More often than not, keep the pitch short and succinct. Keeping your stock pitch short forces you to distil your investment idea down to its essentials. Be concise. Keep your pitches two to three pages long.

On the other hand, if you are presenting this pitch to showcase your investment skills, go for the long form. This includes interviews, stock pitch competitions, and investment presentations.

For the long-form, develop a powerpoint presentation and include all your analyses and exhibits. Demonstrate all of your knowledge of the industry trends, competition, unit economics, returns on capital, valuation, comparative analysis, risks, and follow-up items.

When you are on the job as an investment analyst, the length of your pitch varies. It depends on your portfolio manager’s style. Some like long, detailed case studies similar to what’s being used in private equity. Some like short emails with just the bullet points. Cater to your portfolio manager’s style.

Developing the Investment Idea

How do you find an investment idea to pitch? There are three primary sources to find potential investment ideas.

1. Your own expertise in an industry or region. For example, if you are an analyst in a group that covers healthcare, you’ve probably already discovered a few gems in healthcare through your work. Or, if you understand China better than most, you’ll have an edge in picking out potential investments there.

2. An investment screen that filters by certain metrics.
For example, let’s say you want to find cheaply valued mid-cap stocks. You can build a screen that filters out stocks with $1 to $10 billion dollar market cap, and sort by low P/E and P/B. If you are looking for growth stocks, you would sort by earnings growth rate and earnings momentum. If you have paid access to Bloomberg, CapitalIQ, or FactSet, use those. For free access, FinViz provides an excellent screen.

3. Online research portals. Sharing investment ideas online has become popular over the past few years. Portals like SumZero, GuruFocus, and the Value Investors Club are great sources for inspirations.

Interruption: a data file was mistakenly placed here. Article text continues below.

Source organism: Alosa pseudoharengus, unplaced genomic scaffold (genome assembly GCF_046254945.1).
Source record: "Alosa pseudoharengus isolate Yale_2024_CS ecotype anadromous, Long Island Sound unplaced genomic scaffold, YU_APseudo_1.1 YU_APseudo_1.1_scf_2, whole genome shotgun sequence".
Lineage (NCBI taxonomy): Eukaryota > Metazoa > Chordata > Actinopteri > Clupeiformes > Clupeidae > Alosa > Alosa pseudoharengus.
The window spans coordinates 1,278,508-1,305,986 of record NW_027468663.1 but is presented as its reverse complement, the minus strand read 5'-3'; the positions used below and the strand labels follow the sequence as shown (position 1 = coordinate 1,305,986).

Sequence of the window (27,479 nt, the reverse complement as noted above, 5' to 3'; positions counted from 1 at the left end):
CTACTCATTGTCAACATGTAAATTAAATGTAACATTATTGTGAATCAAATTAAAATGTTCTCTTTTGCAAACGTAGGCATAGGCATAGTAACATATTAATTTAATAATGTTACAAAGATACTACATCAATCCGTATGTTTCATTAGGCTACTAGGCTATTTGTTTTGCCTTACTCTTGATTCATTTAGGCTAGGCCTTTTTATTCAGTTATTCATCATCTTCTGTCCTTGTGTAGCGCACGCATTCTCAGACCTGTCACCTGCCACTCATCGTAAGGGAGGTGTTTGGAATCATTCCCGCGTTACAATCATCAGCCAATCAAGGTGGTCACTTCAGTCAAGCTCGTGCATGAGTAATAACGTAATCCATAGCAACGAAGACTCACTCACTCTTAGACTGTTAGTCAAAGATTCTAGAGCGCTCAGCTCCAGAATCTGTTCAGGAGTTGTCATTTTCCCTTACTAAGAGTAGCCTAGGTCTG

Know Your Audience

If you are interviewing for a fund, make sure the pitch is consistent with the fund’s portfolio’s investment philosophy. For example, here are the “don’ts” of pitching:

  • Don’t include technical analysis for a fund that does only fundamental research.
  • Don’t pitch a short stock to a long-only fund.
  • Don’t pitch a thesis based on beating the next quarter to a long-term focused fund.
  • Don’t pitch a macro idea to a fundamental fund with concentrated positions.
  • Don’t pitch a growth idea to a value fund.
  • Don’t pitch a small cap stock to a large-cap fund.

These guidelines sound obvious, and they are. But you’d be surprised by how often the rules get broken and result in failed interviews. The key is in to understand your fund’s objective well.

Most importantly, don’t pick a stock that your readers would know better than you do. For example, it’d be difficult to make a good pitch on bellwether stocks like Apple. Regardless whether your readers know it well, they will have a strong opinion on it.

Mid-cap stocks, on the other hand, make for much better pitches.

They are less well-understood, and you can add a lot of value to your readers by doing good research.

Mid-cap stocks tend to have more upside as well if your investment thesis turns out to be correct.

Section 1: Stock Summary


Provide a summary of key company data at the top of your pitch. Lay out the following data in a table:

  • Current Share Price
  • Your Price Target
  • % Upside
  • Market Capitalization
  • Enterprise Value
  • EV/EBITDA or P/E
  • Historical Share Price Range

Having these data quickly frames your idea and makes it easy for you to reference later.

Next, have a succinct paragraph to summarize your recommendation. State whether you recommend to long or short with your target price and % upside from current price.

Section 2: Company Background


The next section is the company background. It has 2 parts: a short description of the business and a summary of industry trends.

You might be compelled to include a lot of details on your company and industry description. You’ve done a lot of company research, and there’s so much to mention!

It’s hard, but refrain from becoming the company historian. A couple sentences on the company is all you need. Same for the industry trends. Only provide the essential information.

We want to focus our attention on the investment thesis rather than what the company does. Unlike in private equity and investment banking, the 80/20 rule is particularly important to investment analysts. Be efficient with your time.